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The difference between free and bound PSA

Information on the difference between free and bound PSA. 

What PSA is

PSA stands for prostate specific antigen. It is a protein made by both normal and cancerous cells in the prostate gland.

The PSA test

Doctors measure the amount of PSA in your blood to help diagnose prostate cancer. There is no single PSA level that is considered normal. The reading varies from man to man and the level of PSA in the blood gets higher as men get older. But the normal range is considered to be around 4 nanograms per millilitre or less (usually written as 4 ng/ml).

A raised PSA level can be a sign of: 

  • an infection of the prostate gland (prostatitis)
  • a benign (non cancerous) enlarged prostate
  • prostate cancer

The test can show if your PSA level is raised, but not why. So the PSA test alone is not enough to accurately diagnose prostate cancer.

Higher levels of PSA are more likely to be caused by prostate cancer. Levels higher than 10ng/ml might be a sign of prostate cancer, but can also be due to benign prostate conditions. A PSA level between 4 and 10 ng/ml is usually due to benign prostate disease. If you have a PSA of between 4 and 10, your doctor will probably do more tests to rule out cancer. You might have: 

  • a biopsy of your prostate gland
  • a free and bound PSA test
  • a repeat PSA test a few months later

Testing free and bound PSA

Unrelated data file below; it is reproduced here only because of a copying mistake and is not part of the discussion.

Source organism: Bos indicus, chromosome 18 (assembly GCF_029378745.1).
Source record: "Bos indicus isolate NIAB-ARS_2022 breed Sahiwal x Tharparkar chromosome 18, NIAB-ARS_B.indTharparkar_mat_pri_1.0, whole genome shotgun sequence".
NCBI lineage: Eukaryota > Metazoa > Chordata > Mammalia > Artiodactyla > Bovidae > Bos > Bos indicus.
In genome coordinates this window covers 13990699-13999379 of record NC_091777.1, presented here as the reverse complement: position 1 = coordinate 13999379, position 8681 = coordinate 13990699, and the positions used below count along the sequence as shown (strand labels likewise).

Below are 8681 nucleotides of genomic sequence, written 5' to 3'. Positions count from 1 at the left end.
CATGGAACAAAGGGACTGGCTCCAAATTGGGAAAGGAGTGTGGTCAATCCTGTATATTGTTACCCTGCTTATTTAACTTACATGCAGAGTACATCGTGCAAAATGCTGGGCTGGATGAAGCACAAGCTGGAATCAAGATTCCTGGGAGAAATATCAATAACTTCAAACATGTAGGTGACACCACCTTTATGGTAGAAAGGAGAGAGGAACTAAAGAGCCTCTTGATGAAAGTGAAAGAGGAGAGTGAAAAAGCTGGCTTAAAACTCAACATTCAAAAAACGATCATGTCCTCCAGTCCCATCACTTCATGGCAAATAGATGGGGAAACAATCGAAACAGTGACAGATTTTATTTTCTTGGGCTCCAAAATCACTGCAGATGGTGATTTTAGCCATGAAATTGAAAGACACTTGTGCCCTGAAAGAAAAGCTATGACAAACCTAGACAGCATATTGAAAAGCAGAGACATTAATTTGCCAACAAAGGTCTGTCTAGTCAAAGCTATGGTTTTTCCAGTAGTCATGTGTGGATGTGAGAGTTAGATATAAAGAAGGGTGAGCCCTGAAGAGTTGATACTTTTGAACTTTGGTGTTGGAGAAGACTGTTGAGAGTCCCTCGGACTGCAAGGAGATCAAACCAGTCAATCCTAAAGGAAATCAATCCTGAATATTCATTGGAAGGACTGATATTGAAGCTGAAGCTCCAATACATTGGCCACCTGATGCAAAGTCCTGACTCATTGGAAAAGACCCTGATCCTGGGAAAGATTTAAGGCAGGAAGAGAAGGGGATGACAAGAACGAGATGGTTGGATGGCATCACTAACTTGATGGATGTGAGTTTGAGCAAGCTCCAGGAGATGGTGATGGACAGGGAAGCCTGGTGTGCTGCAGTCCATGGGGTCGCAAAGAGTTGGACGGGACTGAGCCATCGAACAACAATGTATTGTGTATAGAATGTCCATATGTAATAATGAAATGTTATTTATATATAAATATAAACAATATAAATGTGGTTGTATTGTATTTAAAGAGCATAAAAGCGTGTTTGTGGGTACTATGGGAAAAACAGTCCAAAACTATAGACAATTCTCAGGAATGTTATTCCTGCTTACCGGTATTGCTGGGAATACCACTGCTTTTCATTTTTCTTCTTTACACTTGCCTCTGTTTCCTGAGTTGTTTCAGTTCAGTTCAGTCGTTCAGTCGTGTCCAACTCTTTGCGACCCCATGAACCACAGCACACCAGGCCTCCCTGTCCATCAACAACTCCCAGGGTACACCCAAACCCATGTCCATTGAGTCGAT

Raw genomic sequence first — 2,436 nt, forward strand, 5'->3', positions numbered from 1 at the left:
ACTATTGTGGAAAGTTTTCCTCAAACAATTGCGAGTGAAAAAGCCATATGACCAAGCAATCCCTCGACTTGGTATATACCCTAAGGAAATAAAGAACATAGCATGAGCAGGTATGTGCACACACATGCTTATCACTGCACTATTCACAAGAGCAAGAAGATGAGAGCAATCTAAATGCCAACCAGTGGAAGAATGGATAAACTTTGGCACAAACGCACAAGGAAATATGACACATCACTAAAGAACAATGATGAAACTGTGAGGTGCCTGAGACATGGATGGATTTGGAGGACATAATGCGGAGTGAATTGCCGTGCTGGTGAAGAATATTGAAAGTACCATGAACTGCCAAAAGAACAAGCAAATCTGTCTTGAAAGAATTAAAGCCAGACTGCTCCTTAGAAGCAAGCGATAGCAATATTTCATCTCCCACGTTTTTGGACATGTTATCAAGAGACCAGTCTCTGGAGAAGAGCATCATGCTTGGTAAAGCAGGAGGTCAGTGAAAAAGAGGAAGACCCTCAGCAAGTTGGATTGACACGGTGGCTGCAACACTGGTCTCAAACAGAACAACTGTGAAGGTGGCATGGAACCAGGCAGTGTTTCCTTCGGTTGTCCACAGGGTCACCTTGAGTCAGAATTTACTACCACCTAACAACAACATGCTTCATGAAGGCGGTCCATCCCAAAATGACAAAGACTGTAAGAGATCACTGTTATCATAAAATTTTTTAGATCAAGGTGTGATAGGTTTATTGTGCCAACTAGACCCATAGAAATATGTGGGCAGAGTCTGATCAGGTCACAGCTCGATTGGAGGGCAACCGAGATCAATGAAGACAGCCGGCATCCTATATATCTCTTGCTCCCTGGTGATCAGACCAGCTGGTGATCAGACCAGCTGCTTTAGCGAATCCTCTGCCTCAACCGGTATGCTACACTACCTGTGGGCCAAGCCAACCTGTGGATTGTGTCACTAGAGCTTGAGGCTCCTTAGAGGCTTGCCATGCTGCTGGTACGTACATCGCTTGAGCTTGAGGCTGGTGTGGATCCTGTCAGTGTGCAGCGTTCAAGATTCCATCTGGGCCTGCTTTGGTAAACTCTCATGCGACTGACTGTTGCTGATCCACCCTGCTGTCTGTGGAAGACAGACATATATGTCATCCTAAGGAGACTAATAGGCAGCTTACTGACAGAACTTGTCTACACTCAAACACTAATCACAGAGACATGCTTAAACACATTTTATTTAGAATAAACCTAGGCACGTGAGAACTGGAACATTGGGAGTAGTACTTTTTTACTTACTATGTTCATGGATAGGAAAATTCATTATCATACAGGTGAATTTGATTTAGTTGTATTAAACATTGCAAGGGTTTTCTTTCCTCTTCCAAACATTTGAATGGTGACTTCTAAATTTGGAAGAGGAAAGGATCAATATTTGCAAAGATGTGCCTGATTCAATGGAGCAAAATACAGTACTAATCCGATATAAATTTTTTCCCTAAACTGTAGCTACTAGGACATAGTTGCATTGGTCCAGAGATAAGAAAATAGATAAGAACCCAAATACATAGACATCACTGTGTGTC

A standard PSA test measures the total PSA in the blood. But PSA has different forms. It can either be:

  • bound – attached to a protein in the blood
  • free – not attached to a protein

We know from research that the proportions of free and bound PSA are different in men with prostate cancer, compared to men who have benign prostate disease. The general opinion is that a higher amount of free PSA in a test means a lower chance of cancer. Many doctors think that if more than a quarter (25%) of the total PSA is free, there is less chance of having prostate cancer. Put another way, men with prostate cancer are thought to have a lower proportion of free PSA.

So it is possible that this test could help doctors find the cause of a raised PSA level. This might mean that some men with benign conditions avoid unnecessary biopsies. But methods of testing free and bound PSA in laboratories vary. And doctors are not agreed on the ratios of free to bound PSA that indicate cancer. So it is not used routinely in diagnosing prostate cancer. You are more likely to have it done if your standard PSA test result was borderline.

Last reviewed: 
12 Mar 2014
  • Cancer and principles and practices of oncology (10th edition), VT Devita, S Hellman and SA Rosenberg. Lippincott, Williams and Wilkins, 2015.

  • Cancer and its management, Tobias and others. 6th Ed, Wiley-Blackwell, 2010

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